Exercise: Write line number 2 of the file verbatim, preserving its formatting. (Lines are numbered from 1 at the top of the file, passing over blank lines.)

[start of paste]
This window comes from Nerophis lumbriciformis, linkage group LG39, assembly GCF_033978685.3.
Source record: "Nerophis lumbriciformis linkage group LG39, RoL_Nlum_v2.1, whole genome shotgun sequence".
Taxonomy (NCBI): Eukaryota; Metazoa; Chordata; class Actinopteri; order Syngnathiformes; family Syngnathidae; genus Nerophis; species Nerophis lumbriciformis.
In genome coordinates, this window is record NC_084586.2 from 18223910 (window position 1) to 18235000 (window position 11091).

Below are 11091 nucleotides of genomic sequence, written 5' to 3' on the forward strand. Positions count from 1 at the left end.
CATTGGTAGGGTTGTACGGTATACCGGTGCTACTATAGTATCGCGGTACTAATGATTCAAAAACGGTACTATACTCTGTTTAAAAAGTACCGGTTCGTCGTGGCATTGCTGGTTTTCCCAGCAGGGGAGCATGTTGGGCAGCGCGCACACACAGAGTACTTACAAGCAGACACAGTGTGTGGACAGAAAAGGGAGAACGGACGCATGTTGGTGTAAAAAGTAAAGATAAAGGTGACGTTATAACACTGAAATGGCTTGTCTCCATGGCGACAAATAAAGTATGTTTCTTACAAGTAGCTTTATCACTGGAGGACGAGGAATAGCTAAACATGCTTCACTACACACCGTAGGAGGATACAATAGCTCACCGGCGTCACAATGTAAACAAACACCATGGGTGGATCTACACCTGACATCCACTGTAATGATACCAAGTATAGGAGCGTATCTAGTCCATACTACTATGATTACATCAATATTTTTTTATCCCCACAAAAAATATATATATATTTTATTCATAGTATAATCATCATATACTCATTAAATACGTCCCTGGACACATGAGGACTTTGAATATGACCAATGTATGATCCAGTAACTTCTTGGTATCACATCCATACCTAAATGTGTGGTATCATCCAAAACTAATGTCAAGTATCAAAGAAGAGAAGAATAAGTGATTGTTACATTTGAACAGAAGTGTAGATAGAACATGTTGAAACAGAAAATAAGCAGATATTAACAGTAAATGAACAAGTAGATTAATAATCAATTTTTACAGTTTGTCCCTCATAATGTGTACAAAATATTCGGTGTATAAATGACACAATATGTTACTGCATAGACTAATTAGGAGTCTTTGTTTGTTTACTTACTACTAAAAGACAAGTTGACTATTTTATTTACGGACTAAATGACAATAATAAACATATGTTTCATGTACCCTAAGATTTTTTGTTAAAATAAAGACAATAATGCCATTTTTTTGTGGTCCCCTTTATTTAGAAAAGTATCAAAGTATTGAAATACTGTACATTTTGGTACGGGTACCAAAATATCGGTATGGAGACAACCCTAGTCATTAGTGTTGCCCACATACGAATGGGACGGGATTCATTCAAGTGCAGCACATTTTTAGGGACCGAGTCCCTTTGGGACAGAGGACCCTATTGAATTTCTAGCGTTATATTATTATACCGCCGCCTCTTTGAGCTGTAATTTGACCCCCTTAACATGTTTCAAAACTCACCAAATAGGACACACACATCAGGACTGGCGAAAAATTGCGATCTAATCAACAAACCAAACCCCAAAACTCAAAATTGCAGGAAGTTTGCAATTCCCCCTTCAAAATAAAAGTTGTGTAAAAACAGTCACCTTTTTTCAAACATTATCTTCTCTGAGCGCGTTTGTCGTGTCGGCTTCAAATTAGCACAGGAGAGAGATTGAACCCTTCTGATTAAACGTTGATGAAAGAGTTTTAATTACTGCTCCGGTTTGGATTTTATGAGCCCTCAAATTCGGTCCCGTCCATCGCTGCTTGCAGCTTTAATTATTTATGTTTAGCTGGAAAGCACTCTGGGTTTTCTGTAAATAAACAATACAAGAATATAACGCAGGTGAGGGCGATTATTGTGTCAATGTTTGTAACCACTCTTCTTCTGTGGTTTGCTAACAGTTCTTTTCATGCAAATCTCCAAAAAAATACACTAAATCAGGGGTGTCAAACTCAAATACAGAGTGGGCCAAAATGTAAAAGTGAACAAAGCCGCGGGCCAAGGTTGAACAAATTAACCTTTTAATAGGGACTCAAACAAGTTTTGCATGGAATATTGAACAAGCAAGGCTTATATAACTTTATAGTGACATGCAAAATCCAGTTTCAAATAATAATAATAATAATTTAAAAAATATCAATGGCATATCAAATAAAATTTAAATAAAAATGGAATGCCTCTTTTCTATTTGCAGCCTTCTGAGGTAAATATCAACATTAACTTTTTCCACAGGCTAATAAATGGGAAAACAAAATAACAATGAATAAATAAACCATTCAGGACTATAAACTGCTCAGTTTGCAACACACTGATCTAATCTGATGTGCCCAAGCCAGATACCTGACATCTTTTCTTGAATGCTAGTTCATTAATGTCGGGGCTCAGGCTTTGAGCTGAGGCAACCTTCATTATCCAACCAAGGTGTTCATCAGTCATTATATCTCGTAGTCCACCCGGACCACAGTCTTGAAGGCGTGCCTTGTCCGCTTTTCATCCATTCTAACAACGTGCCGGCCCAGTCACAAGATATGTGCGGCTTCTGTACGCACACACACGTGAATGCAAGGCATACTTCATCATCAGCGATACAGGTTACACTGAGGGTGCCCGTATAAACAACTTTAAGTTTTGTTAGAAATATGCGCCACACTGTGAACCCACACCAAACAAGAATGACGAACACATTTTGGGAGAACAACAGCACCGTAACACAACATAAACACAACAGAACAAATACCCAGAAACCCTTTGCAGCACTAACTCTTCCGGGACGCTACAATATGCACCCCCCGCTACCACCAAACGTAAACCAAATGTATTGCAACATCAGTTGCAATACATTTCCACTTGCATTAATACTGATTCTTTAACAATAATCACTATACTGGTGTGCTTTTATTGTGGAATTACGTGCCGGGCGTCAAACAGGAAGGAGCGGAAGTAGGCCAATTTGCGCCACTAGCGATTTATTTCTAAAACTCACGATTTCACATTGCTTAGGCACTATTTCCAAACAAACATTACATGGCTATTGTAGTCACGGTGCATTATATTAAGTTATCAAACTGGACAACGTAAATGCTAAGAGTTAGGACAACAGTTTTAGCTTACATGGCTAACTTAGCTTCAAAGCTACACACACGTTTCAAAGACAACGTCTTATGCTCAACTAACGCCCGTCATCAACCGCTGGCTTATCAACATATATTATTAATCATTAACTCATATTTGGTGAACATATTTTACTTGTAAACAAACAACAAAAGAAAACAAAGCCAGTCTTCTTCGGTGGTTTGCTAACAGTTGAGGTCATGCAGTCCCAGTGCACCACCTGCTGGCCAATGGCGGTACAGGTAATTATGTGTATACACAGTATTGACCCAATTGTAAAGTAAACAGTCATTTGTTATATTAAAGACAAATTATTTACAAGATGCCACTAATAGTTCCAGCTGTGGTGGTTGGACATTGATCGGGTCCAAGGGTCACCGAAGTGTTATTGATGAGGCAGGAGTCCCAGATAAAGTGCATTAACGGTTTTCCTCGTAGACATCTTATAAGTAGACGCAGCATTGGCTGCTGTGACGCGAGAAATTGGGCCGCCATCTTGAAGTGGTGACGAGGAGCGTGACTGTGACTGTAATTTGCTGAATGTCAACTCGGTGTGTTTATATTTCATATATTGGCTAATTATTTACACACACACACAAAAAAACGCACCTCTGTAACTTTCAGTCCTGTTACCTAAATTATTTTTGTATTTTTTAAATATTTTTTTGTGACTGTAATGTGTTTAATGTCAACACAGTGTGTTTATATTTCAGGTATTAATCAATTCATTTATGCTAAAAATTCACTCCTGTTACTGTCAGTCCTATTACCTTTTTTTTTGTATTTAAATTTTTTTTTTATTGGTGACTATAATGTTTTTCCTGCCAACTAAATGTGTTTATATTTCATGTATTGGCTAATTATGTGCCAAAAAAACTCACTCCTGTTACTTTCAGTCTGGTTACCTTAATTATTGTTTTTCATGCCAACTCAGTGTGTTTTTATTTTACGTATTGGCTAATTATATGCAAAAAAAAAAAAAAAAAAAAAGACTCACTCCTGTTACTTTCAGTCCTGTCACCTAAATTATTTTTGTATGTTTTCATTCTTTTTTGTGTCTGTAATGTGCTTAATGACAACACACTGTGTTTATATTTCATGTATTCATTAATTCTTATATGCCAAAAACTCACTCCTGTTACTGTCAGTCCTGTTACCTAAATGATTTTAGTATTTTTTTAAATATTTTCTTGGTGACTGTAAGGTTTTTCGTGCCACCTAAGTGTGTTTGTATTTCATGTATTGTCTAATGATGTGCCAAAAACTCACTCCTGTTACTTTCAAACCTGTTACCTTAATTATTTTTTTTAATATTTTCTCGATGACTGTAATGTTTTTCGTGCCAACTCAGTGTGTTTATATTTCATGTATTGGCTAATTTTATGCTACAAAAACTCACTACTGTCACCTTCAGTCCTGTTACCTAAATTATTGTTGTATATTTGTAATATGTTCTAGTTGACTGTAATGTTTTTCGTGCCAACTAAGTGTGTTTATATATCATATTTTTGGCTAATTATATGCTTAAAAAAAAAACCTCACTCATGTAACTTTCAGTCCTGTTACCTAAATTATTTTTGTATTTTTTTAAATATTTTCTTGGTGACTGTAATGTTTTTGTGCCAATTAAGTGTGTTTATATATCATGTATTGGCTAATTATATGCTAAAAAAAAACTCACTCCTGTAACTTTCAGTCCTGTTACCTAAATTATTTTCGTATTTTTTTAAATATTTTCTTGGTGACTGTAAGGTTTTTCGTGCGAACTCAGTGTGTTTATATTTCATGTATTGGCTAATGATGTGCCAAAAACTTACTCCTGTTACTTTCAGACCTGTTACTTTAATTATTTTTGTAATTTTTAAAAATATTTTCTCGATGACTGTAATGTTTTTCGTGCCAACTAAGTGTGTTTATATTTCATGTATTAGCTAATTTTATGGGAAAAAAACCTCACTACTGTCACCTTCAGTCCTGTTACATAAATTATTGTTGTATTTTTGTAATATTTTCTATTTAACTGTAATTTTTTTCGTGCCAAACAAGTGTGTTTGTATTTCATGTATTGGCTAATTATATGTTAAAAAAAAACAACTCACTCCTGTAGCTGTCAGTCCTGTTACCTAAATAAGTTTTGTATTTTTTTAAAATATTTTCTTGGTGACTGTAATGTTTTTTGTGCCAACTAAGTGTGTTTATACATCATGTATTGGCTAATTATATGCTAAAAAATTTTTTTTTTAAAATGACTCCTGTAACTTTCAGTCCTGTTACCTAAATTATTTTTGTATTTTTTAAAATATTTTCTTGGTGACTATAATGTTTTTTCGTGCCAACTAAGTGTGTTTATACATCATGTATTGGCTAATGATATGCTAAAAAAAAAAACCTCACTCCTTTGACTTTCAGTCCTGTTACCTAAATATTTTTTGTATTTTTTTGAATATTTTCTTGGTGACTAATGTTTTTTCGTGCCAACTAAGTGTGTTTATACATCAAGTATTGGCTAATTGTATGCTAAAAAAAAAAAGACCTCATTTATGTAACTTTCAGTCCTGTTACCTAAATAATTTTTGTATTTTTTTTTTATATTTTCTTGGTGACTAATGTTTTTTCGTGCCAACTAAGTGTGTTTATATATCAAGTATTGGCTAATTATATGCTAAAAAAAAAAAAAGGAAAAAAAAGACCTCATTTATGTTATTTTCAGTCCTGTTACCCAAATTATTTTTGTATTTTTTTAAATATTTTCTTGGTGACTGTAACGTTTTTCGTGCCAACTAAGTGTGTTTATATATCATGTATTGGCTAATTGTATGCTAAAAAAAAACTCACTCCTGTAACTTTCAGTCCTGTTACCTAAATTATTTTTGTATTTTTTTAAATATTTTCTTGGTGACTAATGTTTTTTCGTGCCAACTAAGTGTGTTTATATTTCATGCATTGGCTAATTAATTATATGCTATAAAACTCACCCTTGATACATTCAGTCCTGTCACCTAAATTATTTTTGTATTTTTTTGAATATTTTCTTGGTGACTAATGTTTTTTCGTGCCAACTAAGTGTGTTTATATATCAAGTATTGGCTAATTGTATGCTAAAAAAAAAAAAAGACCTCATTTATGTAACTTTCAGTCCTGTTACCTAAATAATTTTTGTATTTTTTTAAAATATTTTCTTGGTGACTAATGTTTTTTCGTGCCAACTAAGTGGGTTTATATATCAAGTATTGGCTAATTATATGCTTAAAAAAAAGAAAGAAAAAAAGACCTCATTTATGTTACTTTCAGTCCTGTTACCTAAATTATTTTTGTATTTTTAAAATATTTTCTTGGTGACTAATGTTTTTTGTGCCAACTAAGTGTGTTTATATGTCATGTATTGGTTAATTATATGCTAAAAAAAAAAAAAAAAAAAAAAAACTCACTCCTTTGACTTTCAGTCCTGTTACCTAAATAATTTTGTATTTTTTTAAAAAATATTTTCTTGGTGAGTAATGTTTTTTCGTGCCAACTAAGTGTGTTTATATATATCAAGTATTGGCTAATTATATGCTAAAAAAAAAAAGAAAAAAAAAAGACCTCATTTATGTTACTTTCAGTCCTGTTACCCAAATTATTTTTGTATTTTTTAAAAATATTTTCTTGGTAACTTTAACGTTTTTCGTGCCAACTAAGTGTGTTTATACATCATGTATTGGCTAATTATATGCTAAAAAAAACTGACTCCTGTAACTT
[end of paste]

Source record: "Nerophis lumbriciformis linkage group LG39, RoL_Nlum_v2.1, whole genome shotgun sequence".